About Jacob Landis, Annapolis, MD
When Jacob was two, his mother felt his speech development was slow and took him for his first hearing test. Over the next three years, Jacob’s hearing continued to deteriorate and he was fitted with his first hearing aids in kindergarten. By fourth grade, hearing aids were no longer helping Jacob hear. A good student reading above grade level and a math whiz, Jacob became increasingly frustrated, angry and withdrawn. He quit playing the team sports he loved, baseball and soccer. One evening Jacob burst into tears when he saw his sister and brother running to answer the telephone and realized he could no longer hear it ring.
When his parents began taking him to John Hopkins Hospital to determine whether or not cochlear implants would work for him, Jacob had already endured over 600 appointments with ENT doctors, audiologists and other specialists in his short lifetime. In June 1999 when he was 10 years old, Jacob had cochlear implant surgery. The first sounds Jacob heard was his dad’s voice asking “Jake, what does it sound like?”
Jacob went on to attend middle school, high school and college as a regular student. He earned an associate degree from Anne Arundel Community College and has attended classes at the University of Maryland. Jacob now works full time in the audible world as he decides how he will further his college education.
Since his CI, Jacob has come to believe his deafness has a special purpose. He is fully aware of the difference CI has made in his life and is profoundly grateful. Over the years, Jacob has met with hundreds of cochlear implant candidates and their families. He has spoken at medical conferences and to college engineering students about the designing of devices for those with special needs.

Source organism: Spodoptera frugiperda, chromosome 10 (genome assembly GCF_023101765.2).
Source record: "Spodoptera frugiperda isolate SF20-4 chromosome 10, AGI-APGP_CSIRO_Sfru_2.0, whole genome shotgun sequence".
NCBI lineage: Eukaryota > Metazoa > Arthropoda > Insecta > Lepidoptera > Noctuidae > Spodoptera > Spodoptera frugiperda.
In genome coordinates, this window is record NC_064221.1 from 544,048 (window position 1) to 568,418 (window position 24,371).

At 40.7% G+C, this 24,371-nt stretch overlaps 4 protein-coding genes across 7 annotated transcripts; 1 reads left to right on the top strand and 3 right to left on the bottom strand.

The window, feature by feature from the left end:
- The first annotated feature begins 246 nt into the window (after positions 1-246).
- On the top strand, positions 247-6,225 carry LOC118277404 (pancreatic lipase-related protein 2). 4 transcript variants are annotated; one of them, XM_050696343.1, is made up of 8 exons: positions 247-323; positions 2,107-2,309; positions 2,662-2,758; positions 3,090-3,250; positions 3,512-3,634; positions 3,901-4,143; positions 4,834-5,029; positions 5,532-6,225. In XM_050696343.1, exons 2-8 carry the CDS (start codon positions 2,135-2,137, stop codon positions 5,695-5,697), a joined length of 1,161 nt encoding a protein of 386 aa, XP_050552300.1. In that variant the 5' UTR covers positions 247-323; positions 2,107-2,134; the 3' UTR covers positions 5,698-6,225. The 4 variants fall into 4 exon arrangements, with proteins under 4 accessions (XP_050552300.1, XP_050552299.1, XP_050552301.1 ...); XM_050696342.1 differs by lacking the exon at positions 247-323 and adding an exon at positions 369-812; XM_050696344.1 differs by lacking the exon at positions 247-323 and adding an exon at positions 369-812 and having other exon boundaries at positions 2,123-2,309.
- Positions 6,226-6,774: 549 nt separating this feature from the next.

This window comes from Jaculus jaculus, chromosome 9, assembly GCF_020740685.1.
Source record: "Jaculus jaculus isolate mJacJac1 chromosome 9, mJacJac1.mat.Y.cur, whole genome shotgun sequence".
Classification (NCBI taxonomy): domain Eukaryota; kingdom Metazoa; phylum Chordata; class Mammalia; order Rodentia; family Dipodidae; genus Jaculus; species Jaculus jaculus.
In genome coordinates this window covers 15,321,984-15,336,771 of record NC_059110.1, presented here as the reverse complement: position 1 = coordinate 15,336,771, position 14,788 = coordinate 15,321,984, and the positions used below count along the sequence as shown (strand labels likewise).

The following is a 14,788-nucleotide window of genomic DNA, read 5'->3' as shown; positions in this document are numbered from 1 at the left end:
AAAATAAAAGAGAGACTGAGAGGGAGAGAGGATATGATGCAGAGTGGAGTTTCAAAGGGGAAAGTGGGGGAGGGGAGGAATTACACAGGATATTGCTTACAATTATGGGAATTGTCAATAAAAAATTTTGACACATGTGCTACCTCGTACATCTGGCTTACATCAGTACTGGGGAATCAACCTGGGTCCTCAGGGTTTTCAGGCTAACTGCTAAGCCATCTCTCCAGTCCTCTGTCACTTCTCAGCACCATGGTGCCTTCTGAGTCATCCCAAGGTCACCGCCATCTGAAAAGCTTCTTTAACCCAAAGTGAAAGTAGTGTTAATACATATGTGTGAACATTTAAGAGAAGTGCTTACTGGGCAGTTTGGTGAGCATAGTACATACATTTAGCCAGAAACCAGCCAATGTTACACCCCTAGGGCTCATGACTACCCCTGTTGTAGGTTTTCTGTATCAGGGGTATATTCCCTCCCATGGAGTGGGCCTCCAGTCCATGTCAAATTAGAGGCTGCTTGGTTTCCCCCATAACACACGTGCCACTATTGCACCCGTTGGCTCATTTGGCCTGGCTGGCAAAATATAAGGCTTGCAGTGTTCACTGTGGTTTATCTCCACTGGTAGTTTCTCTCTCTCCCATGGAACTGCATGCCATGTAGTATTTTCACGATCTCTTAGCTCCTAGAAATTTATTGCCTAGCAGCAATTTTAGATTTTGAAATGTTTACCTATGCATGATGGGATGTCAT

In recent years, Jacob has become a serious baseball fan. A season ticket holder with the Baltimore Orioles, Jacob usually attends between 20 & 30 games a year. He has also become an avid and regular bicyclist. Although a licensed driver, Jacob now rides to school, to work, for exercise and to many of the Orioles ballgames in Baltimore 30 miles from home.
In October 2012, Jacob decided to combine his three passions—baseball, cycling and helping the hearing impaired–and ride to all 30 baseball stadiums to raise money for those who would benefit from cochlear implants but cannot afford it.